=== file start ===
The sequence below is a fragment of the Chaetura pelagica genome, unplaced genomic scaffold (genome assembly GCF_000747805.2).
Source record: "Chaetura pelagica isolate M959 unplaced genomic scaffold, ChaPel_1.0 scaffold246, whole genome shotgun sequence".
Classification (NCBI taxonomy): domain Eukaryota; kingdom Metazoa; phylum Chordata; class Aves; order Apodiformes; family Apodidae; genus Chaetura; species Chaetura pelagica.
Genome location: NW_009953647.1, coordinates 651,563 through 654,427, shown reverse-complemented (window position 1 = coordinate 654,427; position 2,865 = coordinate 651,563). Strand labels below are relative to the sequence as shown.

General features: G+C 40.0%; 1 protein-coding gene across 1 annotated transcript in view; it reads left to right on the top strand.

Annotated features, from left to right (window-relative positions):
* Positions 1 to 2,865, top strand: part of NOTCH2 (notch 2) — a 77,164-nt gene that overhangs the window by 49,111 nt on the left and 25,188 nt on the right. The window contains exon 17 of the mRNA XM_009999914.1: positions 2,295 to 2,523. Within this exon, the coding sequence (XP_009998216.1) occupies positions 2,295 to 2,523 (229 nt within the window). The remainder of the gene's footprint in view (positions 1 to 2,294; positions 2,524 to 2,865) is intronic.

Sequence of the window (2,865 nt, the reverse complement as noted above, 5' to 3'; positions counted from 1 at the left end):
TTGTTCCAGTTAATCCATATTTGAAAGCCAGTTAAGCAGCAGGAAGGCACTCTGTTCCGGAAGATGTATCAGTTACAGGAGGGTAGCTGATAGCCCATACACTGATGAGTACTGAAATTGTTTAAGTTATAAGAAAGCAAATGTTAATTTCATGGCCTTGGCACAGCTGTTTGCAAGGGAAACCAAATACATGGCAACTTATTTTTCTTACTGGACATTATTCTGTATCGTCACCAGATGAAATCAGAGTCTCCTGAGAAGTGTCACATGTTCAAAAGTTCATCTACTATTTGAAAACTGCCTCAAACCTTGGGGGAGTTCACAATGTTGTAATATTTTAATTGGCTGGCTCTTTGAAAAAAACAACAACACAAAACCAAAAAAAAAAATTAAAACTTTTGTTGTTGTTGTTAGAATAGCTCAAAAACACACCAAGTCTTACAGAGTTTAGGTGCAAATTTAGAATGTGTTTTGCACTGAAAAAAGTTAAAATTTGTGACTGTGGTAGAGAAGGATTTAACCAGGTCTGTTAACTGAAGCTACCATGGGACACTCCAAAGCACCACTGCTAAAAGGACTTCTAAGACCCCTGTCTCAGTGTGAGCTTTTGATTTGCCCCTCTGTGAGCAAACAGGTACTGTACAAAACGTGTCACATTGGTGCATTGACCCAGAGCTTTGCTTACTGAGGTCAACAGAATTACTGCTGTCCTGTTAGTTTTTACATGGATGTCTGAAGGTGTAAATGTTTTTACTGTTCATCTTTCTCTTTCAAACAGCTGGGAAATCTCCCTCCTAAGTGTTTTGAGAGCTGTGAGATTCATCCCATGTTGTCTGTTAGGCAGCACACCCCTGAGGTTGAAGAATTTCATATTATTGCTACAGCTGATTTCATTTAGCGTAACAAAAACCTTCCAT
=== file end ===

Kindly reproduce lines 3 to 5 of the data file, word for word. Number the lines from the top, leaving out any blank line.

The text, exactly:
Classification (NCBI taxonomy): domain Eukaryota; kingdom Metazoa; phylum Chordata; class Aves; order Apodiformes; family Apodidae; genus Chaetura; species Chaetura pelagica.
Genome location: NW_009953647.1, coordinates 651,563 through 654,427, shown reverse-complemented (window position 1 = coordinate 654,427; position 2,865 = coordinate 651,563). Strand labels below are relative to the sequence as shown.

General features: G+C 40.0%; 1 protein-coding gene across 1 annotated transcript in view; it reads left to right on the top strand.